Chantix may cause more heart attacks than previously thought
Hopkins study finds increased risk with anti-smoking drug
Carolyn Miller, an echocardiography technician in the cardiology department at Bon Secours Hospital in Baltimore said she'd tried many times to kick the habit using nicotine patches and going to smoking cessation meetings. After that, she turned to Chantix. A new study has identified risks associated with the drug.
Dr. Sonal Singh, the study's lead author, is calling for warnings on the drug to be stronger than those currently required by the Food and Drug Administration.
"People want to quit smoking to reduce the risk of cardiovascular disease, but in this case they're taking a drug that increases the risk for the very problems they're trying to avoid," said Singh, an assistant professor of general internal medicine. The study, which said the risk increased by 72 percent for healthy, middle-aged smokers, was released Monday in the Canadian Medical Association Journal.
Singh, who reviewed 14 clinical trials, said the risk is significantly higher than the U.S. FDA indicated in mid-June when it warned about a small increase in cardiovascular impacts for those on the drug, generically known as varenicline. The FDA's warning was based on a study of 700 smokers who already had cardiovascular disease.
FDA officials responded by saying that more analysis was needed before the agency would change its position. They have also asked the drug's maker, Pfizer, to conduct another review and to plan its own study.
The FDA also has asked Pfizer to conduct a large, randomized study of possible psychiatric effects. Reports of depression and suicidal thoughts led two years ago to a boxed warning on the drug's label, its most serious type.
"The recent [Hopkins] analysis is consistent with a concern we have already identified," wrote FDA spokesman Jeff Ventura in an email response to questions about the study.
In the meantime, the FDA cited studies that found Chantix was effective in helping patients quit smoking for as long as a year.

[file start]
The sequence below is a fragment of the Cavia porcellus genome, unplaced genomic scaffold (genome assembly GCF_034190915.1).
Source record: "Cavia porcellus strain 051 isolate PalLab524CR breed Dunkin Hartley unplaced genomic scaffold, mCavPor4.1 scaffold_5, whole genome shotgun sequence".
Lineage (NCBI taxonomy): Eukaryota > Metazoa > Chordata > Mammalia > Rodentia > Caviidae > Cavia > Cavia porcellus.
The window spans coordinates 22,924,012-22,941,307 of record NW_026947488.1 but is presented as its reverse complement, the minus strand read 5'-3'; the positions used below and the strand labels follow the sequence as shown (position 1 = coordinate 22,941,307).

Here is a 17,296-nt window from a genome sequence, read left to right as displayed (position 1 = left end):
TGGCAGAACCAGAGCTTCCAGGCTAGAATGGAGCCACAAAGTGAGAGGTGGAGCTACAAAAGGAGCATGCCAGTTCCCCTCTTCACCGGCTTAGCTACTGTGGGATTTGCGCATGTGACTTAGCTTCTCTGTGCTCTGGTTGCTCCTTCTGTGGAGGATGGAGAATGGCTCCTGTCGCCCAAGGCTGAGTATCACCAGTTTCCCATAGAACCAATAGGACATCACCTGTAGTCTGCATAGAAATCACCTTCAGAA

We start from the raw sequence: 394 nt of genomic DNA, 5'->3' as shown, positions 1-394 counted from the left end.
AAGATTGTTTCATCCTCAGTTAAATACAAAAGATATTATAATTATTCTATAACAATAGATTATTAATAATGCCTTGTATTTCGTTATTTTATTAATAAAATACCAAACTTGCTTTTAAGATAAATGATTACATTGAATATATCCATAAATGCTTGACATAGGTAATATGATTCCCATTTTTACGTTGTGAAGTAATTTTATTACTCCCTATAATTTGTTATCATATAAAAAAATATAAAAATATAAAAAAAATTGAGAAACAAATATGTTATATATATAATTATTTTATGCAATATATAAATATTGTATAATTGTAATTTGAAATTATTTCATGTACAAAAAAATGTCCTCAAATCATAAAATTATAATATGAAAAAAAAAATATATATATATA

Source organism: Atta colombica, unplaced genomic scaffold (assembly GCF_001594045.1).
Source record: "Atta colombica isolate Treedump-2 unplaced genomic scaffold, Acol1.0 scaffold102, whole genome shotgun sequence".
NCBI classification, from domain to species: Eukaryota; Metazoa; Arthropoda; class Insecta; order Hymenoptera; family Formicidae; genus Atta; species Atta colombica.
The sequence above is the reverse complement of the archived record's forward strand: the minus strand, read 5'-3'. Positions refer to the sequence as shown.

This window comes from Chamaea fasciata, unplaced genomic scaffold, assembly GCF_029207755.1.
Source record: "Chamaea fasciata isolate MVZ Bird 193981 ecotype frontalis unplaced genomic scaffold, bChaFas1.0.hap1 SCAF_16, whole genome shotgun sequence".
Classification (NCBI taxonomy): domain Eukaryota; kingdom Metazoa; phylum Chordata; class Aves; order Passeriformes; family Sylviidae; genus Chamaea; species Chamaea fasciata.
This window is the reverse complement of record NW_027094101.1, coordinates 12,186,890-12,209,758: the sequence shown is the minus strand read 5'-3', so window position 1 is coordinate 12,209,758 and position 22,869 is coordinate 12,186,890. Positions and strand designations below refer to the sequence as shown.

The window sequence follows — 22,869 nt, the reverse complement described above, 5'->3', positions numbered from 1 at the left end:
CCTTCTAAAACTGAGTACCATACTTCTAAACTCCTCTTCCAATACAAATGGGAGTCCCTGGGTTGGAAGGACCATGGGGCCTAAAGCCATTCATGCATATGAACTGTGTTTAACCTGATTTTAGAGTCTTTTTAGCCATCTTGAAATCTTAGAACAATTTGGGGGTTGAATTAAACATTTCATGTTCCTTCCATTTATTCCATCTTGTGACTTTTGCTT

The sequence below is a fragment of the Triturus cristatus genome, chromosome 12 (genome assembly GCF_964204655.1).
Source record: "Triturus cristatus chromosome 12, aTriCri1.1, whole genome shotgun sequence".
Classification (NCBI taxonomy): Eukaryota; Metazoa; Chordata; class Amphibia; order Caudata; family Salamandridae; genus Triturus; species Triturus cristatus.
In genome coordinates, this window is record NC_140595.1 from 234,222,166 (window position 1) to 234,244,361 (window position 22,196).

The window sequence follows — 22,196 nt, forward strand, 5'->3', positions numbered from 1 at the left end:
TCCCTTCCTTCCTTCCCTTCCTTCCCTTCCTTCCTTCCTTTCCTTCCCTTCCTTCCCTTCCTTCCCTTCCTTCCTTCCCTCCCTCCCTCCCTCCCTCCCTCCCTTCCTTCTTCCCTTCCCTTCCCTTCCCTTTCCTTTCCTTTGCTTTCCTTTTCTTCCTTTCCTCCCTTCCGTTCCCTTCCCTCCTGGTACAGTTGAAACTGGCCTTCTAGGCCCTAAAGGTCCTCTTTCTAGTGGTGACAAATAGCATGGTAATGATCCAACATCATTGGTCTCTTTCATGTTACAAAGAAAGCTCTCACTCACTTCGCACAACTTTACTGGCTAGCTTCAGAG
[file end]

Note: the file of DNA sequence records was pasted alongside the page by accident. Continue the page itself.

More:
Pfizer said in a statement that the company "strongly believes in and supports Chantix as an important treatment option" and that it disagrees with the interpretation of the data put forth by Singh's study. "The analysis contains several limitations; most notably that it is based on a small number of events, which raises concerns about the reliability of the authors' conclusions," the release said. "The authors acknowledge that their risk 'estimates are imprecise owing to the low event rates.'"
For Carolyn Miller, it's been four years since she quit with the help of Chantix. The echocardiography technician in the cardiology department at Bon Secours Hospital in Baltimore said she'd tried many times over 32 years to kick the habit using nicotine patches and going to smoking cessation meetings.
Once on Chantix, it wasn't even a week before Miller, 55, lost her desire to smoke. When the cravings ended, she stopped taking the drug and has had no cardiac issues.
"The key was being mentally ready," she said. "But I really think the Chantix worked. I still don't have cravings."
The FDA says Chantix works by blocking the effects of nicotine in the brain, and eases withdrawal symptoms. It also blocks the effects of nicotine from cigarettes if users resume smoking.
Miller said she is breathing and sleeping better, food tastes better, and she has more energy. But she never would have taken Chantix if she'd known about the FDA warning and Hopkins research, she said.
She plans to stop recommending it to her heart patients. "A 70 percent increase in risk is scary," she said.
Jordan Buescher isn't as sure what he would have done with the information in the Hopkins study. The 33-year-old probation officer for the state of Michigan took Chantix for months to kick his 15-year cigarette habit.
A friend who worked for a cancer awareness group had persuaded him to undertake a complete makeover, from diet to exercise to smoking. He relied on support from friends and family, ran a half marathon and has been off cigarettes for a year.
He knew that he might have psychological problems from Chantix, and indeed, he had extreme mood swings that sent him to a psychologist and made him hard to be around. But he thought his health was worth the trouble.
"If someone said there is a one in two chance you're going to die, you wouldn't take [a drug]," he said. "But sometimes you have to take some risks to live a better life. Maybe that's easy for me to say because I didn't have a heart attack and die."